1977 Rugby League World Cup
The 1977 Rugby League World Cup was the eighth Rugby League World Cup tournament and was held in Australasia, with games played during May and June in both Australia and New Zealand. It featured four teams: Great Britain and France in addition to the two host nations. All teams played each other once, resulting in a top two of Great Britain and Australia who played in the tournament final at the Sydney Cricket Ground with the home team winning by one point.
|Number of teams||4|
|Host countries|| Australia|
|Winner||Australia (5th title)|
|Attendance||109,688 (15,670 per match)|
|Points scored||235 (33.57 per match)|
|Top scorer||George Fairbairn (34)|
|Top try scorers|| Allan McMahon (4)|
Graham Eadie (4)
The tournament as held during the 1977 NSWRFL season and 1977 New Zealand rugby league season. That the final would be between Great Britain and Australia soon became obvious, with France and New Zealand both performing poorly.
|Australia (8th appearance)||The Kangaroos||Terry Fearnley||Arthur Beetson|
|New Zealand (8th appearance)||The Kiwis||Ron Ackland||Tony Coll|
|Great Britain (7th appearance)||The Lions||Reg Parker||Roger Millward|
|France (8th appearance)||Les Chanticleers||José Calle||Yves Bergou|
|Sydney Cricket Ground||Lang Park|
|Capacity: 70,000||Capacity: 35,000|
|Carlaw Park||Addington Showground|
|Capacity: 20,000||Capacity: 15,000|
|Key to colours in group tables|
|Advances to the Final|
|Australia||13 – 12||Great Britain|
Michael Cronin (2/4)
George Fairbairn (3/4)
After their 19–5 win over Great Britain a week earlier at Lang Park in Brisbane (which actually drew 2,543 more fans than the Final), the Australians went into the Final as warm favourites. However, led by experienced captain Roger Millward, the Lions managed to dominate possession throughout the game, and it took a last minute try from Australian halfback John Kolc (playing his only international game for Australia) to secure the Cup in front of 24,457 spectators at the Sydney Cricket Ground.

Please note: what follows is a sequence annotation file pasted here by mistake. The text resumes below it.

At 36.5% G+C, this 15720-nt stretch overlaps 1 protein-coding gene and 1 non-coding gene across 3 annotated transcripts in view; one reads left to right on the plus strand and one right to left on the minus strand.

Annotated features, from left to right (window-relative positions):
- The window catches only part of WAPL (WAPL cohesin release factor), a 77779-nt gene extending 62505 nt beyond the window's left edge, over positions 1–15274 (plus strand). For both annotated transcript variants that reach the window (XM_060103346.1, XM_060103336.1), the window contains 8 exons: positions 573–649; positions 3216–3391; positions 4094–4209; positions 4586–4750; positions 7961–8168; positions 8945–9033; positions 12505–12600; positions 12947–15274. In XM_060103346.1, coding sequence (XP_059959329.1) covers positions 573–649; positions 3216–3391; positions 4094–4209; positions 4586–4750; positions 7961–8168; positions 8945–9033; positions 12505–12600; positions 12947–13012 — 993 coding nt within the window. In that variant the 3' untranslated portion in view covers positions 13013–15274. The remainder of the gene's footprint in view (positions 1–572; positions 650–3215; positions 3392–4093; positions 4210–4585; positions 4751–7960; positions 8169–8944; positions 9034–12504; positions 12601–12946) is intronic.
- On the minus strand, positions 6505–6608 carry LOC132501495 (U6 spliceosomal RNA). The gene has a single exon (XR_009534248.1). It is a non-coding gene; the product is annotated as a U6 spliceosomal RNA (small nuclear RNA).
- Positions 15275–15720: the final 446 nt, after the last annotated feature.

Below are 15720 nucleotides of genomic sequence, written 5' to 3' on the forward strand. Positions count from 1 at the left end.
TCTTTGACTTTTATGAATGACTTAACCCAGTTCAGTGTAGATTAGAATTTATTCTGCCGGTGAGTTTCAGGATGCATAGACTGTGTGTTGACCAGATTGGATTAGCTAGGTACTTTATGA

The Australian's opened the scoring through Allan McMahon who scored in the Paddington corner. Michael Cronin kicked the sideline conversion and Australia led 5–0. Great Britain soon his back with a try to Steve Pitchford. George Fairbairn converted the try to lock the scores at 5–5. The match was then highlighted by a 60-metre try to Australian centre Russel Gartner who pounced on a dropped ball from Lions fullback Fairbairn after a Great Britain scrum win to race away and score. Only converging defence from Gartner's opposite number Les Dyl kept him from scoring closer to the posts, giving Cronin a difficult conversion from midway between the posts and the touch line. Cronin missed the attempt and the Australian's led 8–5. Fairbairn then kicked a penalty goal to make the scores 8–7 closing in on half time.
Late in the first half the gritty and determined Lions were considered unlucky not to score when they were denied what would have been a certain try to winger Stuart Wright by English referee Billy Thompson. Wright had intercepted a pass from Cronin to Mark Harris 15 metres from the Australian line and was racing downfield with no one near him when Thompson called play back for an obstruction penalty to Great Britain rather than play advantage. Had Wright scored, and likely under the posts, it could have given the visitors a 12–8 lead going into the break. Instead, soon after Cronoin kicked a penalty goal from in front of the posts to make the score 10–7 going into half time.
Australia took the lead out to 13–7 after a try to John Kolc in the Randwick corner in front of the Bradman Stand. Fairbairn had dropped a downfield kick by Cronin and the ball was pounced upon by Allan McMahon. From acting half, Kolc then dummied which fooled Fairbairn and Bill Francis and he raced away to score in the corner. Cronin missed the difficult kick from the sideline and the score remained at 13–7.
The Lions then hit back with a try under the posts to replacement back Ken Gill which was converted by Fairbairn to bring the scores to 13–12. After Kolc was penalised for using an elbow on Roger Millward who was chasing his own chip-kick, Fairbairn then had a late chance to give Great Britain the lead with a penalty goal from 45 metres out, though his went just to the right of the posts into the waiting arms of Australian fullback Graham Eadie who took full advantage of the Lions defence line still being near halfway to run the ball back outside the Australian quarter line.